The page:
Feb 2 (Reuters) - The United Arab Emirates Insurance Authority has issued new rules for conventional and Islamic insurance (takaful) firms, clarifying policyholders’ rights and setting investment limits for the sector, the regulator said on Monday.
Insurers will have between two and three years to fall in line with the new rules, which align the UAE with European solvency requirements, the regulator said in a statement.
Among the investment limits, firms will have to keep aggregate exposure to real estate to a maximum of 30 percent of invested funds, and have a minimum 5 percent exposure to cash and deposits.
The new takaful rules include provisions on the distribution of surplus funds to policyholders and segregation of assets of participants’ and shareholders’ accounts.
The UAE issued its first set of takaful rules in 2010, but regulation of the industry is inconsistent across the region, hurting the industry’s profit margins and credit ratings, according to a report by global insurance rating agency A.M. Best.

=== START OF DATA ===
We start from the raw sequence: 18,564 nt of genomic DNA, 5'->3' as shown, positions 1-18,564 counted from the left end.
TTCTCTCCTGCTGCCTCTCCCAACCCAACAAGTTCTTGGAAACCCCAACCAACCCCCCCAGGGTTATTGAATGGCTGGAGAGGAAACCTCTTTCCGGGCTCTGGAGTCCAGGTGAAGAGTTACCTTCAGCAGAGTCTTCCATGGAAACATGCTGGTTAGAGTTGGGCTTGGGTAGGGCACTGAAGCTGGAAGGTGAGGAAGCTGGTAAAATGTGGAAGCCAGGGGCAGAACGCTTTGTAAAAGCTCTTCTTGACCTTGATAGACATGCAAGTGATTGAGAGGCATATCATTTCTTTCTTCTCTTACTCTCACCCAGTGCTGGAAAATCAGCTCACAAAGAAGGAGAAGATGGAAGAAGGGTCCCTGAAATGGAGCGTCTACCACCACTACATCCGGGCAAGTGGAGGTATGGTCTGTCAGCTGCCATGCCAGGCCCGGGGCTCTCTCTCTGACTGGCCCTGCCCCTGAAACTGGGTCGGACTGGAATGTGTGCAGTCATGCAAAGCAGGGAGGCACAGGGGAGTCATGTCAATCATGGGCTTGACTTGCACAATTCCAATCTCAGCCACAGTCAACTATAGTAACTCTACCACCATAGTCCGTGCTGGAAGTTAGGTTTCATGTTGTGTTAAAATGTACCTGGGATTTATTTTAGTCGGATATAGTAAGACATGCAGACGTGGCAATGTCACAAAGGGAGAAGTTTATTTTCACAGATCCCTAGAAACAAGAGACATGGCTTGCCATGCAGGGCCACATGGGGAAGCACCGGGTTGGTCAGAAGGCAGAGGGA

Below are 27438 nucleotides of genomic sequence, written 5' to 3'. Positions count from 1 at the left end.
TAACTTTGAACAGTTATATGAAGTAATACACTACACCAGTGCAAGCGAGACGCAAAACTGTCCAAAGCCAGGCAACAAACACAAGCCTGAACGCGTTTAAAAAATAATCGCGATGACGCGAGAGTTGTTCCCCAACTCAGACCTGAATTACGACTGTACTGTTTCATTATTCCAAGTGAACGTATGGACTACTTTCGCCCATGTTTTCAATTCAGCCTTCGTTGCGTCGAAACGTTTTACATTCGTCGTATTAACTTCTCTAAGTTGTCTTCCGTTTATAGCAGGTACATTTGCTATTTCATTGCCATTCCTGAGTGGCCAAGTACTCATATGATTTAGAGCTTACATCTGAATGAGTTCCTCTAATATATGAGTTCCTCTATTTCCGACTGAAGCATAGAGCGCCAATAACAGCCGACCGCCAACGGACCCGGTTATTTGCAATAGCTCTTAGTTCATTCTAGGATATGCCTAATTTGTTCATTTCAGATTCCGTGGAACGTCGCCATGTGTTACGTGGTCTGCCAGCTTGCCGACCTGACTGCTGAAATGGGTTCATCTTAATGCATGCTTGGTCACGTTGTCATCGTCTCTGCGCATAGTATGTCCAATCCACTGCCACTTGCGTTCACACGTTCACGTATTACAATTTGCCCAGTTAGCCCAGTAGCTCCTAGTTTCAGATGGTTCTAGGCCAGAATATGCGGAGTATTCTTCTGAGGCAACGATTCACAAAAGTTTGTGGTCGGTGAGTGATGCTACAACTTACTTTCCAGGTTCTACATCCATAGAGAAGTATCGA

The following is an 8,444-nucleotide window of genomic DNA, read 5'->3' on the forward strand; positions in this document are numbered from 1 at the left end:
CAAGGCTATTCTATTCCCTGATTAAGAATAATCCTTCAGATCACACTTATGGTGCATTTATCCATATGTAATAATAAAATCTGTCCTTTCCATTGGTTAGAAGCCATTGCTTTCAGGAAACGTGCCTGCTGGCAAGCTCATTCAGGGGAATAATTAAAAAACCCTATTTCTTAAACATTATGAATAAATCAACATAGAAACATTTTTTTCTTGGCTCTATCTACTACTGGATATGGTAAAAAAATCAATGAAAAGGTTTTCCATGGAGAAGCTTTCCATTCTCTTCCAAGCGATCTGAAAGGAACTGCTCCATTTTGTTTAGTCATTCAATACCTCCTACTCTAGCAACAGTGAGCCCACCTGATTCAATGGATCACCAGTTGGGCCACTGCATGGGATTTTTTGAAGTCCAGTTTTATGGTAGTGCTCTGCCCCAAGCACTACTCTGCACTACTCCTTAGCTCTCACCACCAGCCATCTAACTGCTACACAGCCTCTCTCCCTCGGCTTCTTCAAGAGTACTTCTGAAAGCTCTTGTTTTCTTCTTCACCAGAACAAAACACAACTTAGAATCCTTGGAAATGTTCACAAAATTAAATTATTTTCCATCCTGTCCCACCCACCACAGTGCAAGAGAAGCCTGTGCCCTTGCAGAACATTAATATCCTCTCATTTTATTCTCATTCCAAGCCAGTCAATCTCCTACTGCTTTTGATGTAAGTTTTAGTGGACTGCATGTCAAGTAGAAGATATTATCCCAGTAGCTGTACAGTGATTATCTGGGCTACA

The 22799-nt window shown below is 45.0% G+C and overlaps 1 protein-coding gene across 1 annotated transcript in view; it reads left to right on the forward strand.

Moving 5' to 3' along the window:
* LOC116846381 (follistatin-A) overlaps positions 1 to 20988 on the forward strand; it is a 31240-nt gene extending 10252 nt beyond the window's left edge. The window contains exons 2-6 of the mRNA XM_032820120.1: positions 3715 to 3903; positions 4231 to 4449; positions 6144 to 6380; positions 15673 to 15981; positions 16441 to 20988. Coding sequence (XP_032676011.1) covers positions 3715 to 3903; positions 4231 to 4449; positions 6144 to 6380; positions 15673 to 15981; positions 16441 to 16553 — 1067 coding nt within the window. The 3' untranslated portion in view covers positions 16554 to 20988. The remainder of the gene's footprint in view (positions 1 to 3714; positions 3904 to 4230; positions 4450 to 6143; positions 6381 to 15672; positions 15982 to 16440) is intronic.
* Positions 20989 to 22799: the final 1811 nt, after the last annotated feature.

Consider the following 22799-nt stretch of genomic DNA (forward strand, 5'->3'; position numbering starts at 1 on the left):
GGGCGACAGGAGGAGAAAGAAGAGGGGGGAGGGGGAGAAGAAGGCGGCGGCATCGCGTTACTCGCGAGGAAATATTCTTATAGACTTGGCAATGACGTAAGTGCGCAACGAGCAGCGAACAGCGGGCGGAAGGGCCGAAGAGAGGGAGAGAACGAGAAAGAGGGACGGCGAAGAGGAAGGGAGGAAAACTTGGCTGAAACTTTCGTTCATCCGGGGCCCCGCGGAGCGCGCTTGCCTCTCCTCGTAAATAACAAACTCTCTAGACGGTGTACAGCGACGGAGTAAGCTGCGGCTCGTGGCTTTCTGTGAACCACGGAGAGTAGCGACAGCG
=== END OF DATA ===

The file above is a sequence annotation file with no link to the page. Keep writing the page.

The new rules specify the types of policies to be adopted for Islamic contracts such as wakala. In wakala, a firm operates under an agency agreement, managing funds on behalf of policyholders in exchange for a management fee, which can also include a performance fee.
Takaful is based on the concept of mutuality; the takaful company oversees a pool of funds contributed by all policy holders, but does not necessarily bear risk itself. In their investments, takaful firms must follow religious guidelines, including bans on interest and pure monetary speculation. (Reporting by Bernardo Vizcaino; Editing by Andrew Torchia; Editing by Andrew Torchia)